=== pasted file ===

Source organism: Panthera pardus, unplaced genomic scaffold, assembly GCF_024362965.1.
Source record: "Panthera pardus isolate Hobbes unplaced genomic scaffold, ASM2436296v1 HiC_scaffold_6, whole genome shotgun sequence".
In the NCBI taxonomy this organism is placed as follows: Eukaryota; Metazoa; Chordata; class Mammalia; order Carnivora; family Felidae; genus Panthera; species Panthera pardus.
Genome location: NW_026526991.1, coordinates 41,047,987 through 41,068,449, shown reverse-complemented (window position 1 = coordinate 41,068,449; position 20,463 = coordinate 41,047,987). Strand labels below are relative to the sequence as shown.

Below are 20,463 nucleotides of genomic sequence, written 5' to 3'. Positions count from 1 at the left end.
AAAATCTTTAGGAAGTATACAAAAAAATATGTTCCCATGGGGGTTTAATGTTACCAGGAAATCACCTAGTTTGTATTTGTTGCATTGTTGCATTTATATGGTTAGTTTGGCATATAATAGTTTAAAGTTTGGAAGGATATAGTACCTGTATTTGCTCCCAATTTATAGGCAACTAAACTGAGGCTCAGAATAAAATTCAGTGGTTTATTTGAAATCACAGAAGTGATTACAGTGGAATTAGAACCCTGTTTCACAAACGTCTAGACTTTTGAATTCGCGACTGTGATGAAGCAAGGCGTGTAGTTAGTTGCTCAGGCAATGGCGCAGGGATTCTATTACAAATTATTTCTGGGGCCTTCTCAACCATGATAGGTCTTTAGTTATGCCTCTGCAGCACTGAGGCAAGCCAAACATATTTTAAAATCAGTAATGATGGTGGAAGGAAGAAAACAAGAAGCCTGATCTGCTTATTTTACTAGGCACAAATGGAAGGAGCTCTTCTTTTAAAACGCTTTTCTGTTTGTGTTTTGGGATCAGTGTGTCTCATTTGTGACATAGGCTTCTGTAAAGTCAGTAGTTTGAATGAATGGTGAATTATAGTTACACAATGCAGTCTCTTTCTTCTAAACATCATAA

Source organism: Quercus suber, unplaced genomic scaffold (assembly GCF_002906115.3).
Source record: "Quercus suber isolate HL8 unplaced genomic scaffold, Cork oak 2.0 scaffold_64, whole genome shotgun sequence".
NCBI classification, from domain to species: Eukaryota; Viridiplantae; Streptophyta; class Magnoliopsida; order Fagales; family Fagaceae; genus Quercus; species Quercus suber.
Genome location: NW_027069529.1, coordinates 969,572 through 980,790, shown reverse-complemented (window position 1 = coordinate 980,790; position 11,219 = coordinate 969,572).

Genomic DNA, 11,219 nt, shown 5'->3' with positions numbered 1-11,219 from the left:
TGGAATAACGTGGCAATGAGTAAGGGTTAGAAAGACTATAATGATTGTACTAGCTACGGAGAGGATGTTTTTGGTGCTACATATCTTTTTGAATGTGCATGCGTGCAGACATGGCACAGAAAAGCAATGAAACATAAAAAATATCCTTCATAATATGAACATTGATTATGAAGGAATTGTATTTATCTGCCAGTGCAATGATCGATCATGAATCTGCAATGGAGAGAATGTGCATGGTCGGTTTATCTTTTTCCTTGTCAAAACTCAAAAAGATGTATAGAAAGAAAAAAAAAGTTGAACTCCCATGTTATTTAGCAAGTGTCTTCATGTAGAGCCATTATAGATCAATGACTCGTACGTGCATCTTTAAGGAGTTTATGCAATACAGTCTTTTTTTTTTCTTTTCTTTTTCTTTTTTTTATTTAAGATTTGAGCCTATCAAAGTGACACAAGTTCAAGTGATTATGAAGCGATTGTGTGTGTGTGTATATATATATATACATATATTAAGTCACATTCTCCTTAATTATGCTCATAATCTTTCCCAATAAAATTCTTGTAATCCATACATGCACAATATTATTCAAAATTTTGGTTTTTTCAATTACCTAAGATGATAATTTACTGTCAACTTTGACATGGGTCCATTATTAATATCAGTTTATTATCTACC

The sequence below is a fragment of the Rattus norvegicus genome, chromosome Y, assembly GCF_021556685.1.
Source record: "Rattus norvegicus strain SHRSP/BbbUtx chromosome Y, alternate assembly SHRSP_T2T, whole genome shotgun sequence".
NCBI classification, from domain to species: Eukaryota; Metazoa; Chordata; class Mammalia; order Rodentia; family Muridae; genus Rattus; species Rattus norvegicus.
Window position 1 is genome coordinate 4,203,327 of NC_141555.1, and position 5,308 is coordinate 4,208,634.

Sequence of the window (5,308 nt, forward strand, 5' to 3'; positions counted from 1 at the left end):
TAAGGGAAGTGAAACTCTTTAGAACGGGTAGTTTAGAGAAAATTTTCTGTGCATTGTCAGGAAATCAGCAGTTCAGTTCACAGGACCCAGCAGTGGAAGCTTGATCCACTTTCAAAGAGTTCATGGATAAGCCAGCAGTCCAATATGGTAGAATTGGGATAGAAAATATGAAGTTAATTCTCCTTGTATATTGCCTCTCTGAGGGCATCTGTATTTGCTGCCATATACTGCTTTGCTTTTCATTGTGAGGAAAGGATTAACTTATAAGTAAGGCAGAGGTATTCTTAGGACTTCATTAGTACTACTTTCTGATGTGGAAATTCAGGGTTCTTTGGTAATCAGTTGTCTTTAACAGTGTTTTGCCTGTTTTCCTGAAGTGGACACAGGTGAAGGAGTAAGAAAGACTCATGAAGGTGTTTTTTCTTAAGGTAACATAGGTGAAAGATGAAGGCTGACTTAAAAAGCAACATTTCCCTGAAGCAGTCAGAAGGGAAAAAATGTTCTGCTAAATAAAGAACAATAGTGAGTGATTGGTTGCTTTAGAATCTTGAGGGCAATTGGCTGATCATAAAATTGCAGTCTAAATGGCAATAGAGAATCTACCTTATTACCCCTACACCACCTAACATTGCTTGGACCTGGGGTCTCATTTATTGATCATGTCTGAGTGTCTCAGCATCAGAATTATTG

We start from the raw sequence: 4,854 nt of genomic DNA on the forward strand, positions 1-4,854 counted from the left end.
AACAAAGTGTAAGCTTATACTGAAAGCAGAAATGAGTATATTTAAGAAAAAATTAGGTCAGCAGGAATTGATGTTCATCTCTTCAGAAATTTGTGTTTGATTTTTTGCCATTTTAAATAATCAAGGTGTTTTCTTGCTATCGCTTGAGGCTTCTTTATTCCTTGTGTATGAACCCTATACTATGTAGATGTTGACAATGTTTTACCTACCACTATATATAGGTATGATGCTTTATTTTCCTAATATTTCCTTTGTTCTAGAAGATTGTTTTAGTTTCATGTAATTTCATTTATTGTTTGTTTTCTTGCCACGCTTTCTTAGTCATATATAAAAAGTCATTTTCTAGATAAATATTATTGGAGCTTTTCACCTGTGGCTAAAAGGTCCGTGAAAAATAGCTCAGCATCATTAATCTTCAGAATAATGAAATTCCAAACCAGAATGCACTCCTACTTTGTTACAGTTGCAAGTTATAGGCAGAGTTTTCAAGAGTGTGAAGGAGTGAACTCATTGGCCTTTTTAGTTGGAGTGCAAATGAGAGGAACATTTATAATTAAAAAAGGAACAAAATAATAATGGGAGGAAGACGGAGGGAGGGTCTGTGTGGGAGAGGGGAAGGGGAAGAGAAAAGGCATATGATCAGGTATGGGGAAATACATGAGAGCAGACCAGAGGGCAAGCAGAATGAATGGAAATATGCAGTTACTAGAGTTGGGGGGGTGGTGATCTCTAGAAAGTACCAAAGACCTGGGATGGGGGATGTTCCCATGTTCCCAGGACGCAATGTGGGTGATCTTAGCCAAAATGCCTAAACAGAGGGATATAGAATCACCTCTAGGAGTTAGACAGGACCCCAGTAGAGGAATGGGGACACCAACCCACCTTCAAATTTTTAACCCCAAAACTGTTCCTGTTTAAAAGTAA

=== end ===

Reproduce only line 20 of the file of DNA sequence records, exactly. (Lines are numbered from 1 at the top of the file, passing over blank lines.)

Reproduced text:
AACAAAGTGTAAGCTTATACTGAAAGCAGAAATGAGTATATTTAAGAAAAAATTAGGTCAGCAGGAATTGATGTTCATCTCTTCAGAAATTTGTGTTTGATTTTTTGCCATTTTAAATAATCAAGGTGTTTTCTTGCTATCGCTTGAGGCTTCTTTATTCCTTGTGTATGAACCCTATACTATGTAGATGTTGACAATGTTTTACCTACCACTATATATAGGTATGATGCTTTATTTTCCTAATATTTCCTTTGTTCTAGAAGATTGTTTTAGTTTCATGTAATTTCATTTATTGTTTGTTTTCTTGCCACGCTTTCTTAGTCATATATAAAAAGTCATTTTCTAGATAAATATTATTGGAGCTTTTCACCTGTGGCTAAAAGGTCCGTGAAAAATAGCTCAGCATCATTAATCTTCAGAATAATGAAATTCCAAACCAGAATGCACTCCTACTTTGTTACAGTTGCAAGTTATAGGCAGAGTTTTCAAGAGTGTGAAGGAGTGAACTCATTGGCCTTTTTAGTTGGAGTGCAAATGAGAGGAACATTTATAATTAAAAAAGGAACAAAATAATAATGGGAGGAAGACGGAGGGAGGGTCTGTGTGGGAGAGGGGAAGGGGAAGAGAAAAGGCATATGATCAGGTATGGGGAAATACATGAGAGCAGACCAGAGGGCAAGCAGAATGAATGGAAATATGCAGTTACTAGAGTTGGGGGGGTGGTGATCTCTAGAAAGTACCAAAGACCTGGGATGGGGGATGTTCCCATGTTCCCAGGACGCAATGTGGGTGATCTTAGCCAAAATGCCTAAACAGAGGGATATAGAATCACCTCTAGGAGTTAGACAGGACCCCAGTAGAGGAATGGGGACACCAACCCACCTTCAAATTTTTAACCCCAAAACTGTTCCTGTTTAAAAGTAA